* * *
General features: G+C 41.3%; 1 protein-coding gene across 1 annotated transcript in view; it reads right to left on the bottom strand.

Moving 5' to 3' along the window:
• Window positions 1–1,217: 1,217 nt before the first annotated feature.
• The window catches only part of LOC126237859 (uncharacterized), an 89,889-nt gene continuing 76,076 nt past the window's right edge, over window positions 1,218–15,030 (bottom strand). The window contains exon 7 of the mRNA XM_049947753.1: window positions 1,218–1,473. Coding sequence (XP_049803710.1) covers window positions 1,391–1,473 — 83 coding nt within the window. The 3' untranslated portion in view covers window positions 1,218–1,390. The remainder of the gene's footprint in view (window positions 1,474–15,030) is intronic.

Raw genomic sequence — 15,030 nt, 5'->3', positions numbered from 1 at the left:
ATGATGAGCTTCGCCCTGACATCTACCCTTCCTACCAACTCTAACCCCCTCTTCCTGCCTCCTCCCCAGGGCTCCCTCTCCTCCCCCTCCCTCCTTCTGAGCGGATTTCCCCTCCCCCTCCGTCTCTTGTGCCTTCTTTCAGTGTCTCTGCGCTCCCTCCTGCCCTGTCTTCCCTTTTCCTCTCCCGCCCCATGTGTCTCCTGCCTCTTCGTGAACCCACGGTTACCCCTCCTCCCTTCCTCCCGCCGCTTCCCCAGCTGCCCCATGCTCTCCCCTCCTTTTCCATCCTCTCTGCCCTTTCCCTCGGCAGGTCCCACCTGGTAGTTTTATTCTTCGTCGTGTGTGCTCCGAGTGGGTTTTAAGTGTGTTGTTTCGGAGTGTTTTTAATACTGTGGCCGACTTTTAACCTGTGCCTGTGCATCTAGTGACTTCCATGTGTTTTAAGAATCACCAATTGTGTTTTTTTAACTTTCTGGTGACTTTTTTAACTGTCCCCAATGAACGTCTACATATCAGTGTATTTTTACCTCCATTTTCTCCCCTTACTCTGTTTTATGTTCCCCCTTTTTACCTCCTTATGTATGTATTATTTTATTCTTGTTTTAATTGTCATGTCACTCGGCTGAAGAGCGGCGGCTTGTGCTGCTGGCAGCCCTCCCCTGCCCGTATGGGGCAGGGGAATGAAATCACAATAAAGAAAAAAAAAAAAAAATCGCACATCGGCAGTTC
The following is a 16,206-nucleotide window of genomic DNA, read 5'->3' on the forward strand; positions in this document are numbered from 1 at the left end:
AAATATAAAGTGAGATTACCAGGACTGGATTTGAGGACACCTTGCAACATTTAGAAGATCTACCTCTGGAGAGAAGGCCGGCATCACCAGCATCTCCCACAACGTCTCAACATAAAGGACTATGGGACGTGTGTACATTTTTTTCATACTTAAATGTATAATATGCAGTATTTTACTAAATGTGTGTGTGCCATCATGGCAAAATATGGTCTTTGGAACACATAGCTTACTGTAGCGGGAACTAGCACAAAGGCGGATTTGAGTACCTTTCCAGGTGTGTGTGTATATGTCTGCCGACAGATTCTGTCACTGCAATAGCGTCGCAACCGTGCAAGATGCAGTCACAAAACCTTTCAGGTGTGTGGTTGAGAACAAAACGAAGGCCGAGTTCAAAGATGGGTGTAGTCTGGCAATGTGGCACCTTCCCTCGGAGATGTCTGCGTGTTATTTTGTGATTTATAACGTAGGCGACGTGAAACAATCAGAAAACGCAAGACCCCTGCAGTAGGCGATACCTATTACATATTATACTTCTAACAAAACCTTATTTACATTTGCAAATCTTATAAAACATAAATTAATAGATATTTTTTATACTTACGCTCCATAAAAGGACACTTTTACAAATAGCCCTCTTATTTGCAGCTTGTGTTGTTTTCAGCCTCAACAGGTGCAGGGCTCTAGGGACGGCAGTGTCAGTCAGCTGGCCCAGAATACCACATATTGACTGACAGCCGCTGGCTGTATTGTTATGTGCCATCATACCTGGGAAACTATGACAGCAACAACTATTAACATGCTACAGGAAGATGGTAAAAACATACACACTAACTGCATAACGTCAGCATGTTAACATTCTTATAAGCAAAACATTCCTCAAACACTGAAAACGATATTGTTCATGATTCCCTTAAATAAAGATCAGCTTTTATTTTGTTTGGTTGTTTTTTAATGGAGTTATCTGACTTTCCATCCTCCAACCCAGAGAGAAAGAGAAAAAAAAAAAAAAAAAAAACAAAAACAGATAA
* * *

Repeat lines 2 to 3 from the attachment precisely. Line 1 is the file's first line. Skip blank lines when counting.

Moving 5' to 3' along the window:
• Window positions 1–1,217: 1,217 nt before the first annotated feature.